One of the most interesting new developments in learning technology is now appearing in the LMS marketplace. Leading companies like Saba, SkillSoft, and Workday are supporting xAPI, the new standard in learning management integrations.
Tin Can, Experience API (application program interface), and xAPI all refer to the same open standard for transferring information on learning activities.
First, let us explain that xAPI is not a new version of SCORM. Sharable Content Object Reference Model (SCORM) is a data transfer standard for handling applications that create and deliver learning content. Experience API is a standard for capturing learning activities and sending them to a database called a Learning Records Store (LRS). The LRS can be in your LMS or it can be a stand-alone database.
An xAPI statement sends a structured record (noun, verb, object) which, in a learning context means “I did this.” Now, instead of tracking only classroom and e-learning activities in your LMS, you can capture and store any activity. It gives us a way to manage and report on the new ways of learning: mobile, social learning, experiences, job aids, reading, or anything else you can imagine.
At its most basic, xAPI will take over some of the manual tracking and data entry tasks the we use now. But the possibilities go far beyond just tracking learning. We’ve been thinking about the possibilities and would like to suggest ideas you might find interesting.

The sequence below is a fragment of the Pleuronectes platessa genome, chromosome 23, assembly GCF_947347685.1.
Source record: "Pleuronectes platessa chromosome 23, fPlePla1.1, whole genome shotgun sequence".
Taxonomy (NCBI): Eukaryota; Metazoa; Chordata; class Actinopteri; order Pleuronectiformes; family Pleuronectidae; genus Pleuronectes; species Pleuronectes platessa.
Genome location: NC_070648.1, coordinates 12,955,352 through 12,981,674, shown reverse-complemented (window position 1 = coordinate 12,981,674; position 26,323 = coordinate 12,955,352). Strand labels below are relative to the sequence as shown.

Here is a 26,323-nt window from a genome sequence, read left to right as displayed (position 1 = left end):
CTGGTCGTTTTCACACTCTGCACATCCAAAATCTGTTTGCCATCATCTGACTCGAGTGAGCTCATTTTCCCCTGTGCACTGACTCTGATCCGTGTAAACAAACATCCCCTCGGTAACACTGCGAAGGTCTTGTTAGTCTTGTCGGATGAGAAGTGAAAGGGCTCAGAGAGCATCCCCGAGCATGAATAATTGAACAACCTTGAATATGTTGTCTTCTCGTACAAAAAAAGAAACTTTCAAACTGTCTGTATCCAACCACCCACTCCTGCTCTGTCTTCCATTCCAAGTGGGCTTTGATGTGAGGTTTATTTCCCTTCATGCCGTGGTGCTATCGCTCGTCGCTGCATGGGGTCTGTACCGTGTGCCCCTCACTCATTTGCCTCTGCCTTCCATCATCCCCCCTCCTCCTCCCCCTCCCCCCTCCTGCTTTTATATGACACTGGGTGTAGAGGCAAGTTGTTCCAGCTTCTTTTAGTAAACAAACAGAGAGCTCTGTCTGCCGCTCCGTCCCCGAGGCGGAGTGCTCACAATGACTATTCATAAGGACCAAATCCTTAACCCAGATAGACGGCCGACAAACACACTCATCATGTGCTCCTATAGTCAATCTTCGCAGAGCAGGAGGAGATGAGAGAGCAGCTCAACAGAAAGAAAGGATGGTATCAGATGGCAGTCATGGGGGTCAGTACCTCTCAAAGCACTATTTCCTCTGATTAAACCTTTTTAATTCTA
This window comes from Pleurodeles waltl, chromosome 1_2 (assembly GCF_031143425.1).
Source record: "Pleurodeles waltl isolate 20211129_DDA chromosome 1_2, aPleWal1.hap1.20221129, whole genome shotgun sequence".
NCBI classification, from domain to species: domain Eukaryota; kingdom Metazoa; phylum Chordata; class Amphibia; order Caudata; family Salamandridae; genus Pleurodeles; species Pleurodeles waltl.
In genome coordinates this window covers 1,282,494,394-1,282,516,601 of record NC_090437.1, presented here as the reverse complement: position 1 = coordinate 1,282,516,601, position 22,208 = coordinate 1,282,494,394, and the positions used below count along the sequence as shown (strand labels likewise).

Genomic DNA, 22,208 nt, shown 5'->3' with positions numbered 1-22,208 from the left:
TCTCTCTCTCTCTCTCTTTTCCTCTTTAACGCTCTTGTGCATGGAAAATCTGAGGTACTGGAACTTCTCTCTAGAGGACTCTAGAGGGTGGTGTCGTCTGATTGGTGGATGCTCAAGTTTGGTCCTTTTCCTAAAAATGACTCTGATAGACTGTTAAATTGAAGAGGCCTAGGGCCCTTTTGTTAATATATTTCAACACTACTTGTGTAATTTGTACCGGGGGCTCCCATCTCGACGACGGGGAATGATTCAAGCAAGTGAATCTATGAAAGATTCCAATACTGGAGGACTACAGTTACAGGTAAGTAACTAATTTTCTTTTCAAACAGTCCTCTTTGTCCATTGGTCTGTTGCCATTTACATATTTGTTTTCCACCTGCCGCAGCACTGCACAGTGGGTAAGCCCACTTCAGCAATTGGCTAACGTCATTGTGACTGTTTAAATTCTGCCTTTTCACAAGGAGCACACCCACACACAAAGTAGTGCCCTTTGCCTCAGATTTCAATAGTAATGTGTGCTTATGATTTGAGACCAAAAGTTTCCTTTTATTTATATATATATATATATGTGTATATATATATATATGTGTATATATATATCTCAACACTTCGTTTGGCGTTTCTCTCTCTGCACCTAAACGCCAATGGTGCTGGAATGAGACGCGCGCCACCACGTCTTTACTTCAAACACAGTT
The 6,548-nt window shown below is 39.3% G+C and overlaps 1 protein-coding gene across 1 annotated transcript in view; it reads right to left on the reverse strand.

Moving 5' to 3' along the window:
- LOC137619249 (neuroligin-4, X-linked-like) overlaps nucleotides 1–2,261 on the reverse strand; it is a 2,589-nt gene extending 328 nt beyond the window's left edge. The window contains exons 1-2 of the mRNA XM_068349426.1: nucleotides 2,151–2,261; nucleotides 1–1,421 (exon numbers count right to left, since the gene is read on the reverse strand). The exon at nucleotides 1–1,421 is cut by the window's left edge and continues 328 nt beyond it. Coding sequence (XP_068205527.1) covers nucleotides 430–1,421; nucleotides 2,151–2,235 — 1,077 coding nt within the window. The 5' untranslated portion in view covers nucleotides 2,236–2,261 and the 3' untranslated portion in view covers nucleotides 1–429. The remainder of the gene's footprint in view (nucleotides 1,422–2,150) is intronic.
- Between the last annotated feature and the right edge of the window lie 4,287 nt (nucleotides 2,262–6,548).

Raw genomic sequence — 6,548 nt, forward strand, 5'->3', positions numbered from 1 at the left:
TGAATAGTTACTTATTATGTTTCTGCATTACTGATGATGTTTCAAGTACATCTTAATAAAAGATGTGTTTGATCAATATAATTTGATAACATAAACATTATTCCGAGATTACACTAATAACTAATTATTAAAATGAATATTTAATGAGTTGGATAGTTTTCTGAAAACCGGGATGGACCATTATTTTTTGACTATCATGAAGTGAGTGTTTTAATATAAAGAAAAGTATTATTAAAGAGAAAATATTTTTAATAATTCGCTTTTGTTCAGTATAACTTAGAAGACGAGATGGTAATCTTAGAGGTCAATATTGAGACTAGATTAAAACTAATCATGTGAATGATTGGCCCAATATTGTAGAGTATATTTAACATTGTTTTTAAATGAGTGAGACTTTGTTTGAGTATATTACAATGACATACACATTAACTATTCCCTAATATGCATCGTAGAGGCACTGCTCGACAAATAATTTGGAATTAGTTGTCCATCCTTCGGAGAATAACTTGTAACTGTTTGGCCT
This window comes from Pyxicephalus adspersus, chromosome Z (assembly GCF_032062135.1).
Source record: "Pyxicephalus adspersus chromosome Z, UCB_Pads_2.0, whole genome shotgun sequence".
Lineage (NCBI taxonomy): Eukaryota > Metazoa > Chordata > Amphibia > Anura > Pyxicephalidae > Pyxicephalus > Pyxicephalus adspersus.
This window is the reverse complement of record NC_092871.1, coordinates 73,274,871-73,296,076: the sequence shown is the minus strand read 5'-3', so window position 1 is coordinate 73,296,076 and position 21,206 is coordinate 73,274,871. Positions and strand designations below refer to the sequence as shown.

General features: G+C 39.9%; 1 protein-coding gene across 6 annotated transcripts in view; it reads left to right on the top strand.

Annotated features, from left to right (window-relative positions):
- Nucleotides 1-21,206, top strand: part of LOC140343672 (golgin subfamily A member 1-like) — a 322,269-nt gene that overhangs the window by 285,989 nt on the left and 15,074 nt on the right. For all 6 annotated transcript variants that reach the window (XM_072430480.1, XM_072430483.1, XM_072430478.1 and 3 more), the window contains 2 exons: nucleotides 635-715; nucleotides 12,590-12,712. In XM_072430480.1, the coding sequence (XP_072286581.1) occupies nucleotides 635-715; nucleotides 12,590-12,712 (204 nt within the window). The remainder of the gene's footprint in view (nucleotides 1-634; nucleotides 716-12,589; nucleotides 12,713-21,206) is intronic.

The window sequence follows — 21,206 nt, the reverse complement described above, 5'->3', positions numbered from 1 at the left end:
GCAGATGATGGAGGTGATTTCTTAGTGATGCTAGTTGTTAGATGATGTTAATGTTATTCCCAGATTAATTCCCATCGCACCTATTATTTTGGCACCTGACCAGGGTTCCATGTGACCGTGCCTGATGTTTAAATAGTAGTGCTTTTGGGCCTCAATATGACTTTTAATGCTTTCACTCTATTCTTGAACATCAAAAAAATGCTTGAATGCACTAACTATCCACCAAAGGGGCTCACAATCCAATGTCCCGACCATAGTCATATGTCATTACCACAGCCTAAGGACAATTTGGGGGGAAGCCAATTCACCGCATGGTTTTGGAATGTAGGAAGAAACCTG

One of the most important learning activities is experience. We have worked with many organizations that use job experiences and special projects to develop high potential employees. By connecting the processes of assigning the experience, capturing feedback, and submitting a completion statement to the LRS, you can transfer a record of the experience to the employee profile.
In jobs like customer service, information about what an agent knows and needs to learn can be connected to job aids and other performance support tools. Analytical tools can monitor the agent’s conversation with a customer. The CMS can deliver the information the agent needs to handle an unfamiliar situation, then monitor performance to reinforce the learning.
Knowledge workers often deal with new, complex problems. The worker may need to assess the problem, gather resources, tap into a mini-lesson, use collaborative tools, work through the solution, and either execute the solution or prepare it for others to execute. By embedding xAPI into the processes, you can assess the learning and the associated performance.
LMS and other systems using xAPI can talk to each other. That gives us the possibility that people could install an app on their mobile devices that would capture their learning activities. They could then access their records from any point in their educational and work history.
Many companies have been sitting on the sidelines, waiting for the new technology to prove its worth. Now that major LMS and learning content providers are adopting xAPI, we expect to see more companies jump in very soon.
What are your thoughts about this new technology? Share your thoughts using the comment form below. We welcome your ideas.
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